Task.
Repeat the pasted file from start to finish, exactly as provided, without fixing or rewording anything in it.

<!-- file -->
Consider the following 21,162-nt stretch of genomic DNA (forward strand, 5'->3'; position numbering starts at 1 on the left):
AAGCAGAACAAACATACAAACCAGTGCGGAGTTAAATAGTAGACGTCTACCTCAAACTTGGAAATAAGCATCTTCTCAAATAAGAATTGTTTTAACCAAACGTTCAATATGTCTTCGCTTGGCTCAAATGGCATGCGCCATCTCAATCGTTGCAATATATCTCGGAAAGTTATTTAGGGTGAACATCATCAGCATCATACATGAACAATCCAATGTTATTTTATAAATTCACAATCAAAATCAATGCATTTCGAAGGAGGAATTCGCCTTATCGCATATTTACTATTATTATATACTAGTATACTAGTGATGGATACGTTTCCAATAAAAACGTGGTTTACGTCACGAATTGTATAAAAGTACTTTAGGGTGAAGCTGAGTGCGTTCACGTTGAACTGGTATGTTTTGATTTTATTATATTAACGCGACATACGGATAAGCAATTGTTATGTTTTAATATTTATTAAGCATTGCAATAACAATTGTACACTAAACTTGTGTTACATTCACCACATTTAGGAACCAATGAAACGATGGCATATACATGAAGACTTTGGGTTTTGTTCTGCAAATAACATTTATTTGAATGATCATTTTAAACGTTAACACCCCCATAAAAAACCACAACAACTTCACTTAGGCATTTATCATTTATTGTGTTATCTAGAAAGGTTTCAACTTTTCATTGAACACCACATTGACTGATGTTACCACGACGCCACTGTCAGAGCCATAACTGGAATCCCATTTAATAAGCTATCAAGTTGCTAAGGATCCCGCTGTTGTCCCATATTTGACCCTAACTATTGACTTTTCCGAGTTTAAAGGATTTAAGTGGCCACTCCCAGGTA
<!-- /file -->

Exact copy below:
Consider the following 21,162-nt stretch of genomic DNA (forward strand, 5'->3'; position numbering starts at 1 on the left):
AAGCAGAACAAACATACAAACCAGTGCGGAGTTAAATAGTAGACGTCTACCTCAAACTTGGAAATAAGCATCTTCTCAAATAAGAATTGTTTTAACCAAACGTTCAATATGTCTTCGCTTGGCTCAAATGGCATGCGCCATCTCAATCGTTGCAATATATCTCGGAAAGTTATTTAGGGTGAACATCATCAGCATCATACATGAACAATCCAATGTTATTTTATAAATTCACAATCAAAATCAATGCATTTCGAAGGAGGAATTCGCCTTATCGCATATTTACTATTATTATATACTAGTATACTAGTGATGGATACGTTTCCAATAAAAACGTGGTTTACGTCACGAATTGTATAAAAGTACTTTAGGGTGAAGCTGAGTGCGTTCACGTTGAACTGGTATGTTTTGATTTTATTATATTAACGCGACATACGGATAAGCAATTGTTATGTTTTAATATTTATTAAGCATTGCAATAACAATTGTACACTAAACTTGTGTTACATTCACCACATTTAGGAACCAATGAAACGATGGCATATACATGAAGACTTTGGGTTTTGTTCTGCAAATAACATTTATTTGAATGATCATTTTAAACGTTAACACCCCCATAAAAAACCACAACAACTTCACTTAGGCATTTATCATTTATTGTGTTATCTAGAAAGGTTTCAACTTTTCATTGAACACCACATTGACTGATGTTACCACGACGCCACTGTCAGAGCCATAACTGGAATCCCATTTAATAAGCTATCAAGTTGCTAAGGATCCCGCTGTTGTCCCATATTTGACCCTAACTATTGACTTTTCCGAGTTTAAAGGATTTAAGTGGCCACTCCCAGGTA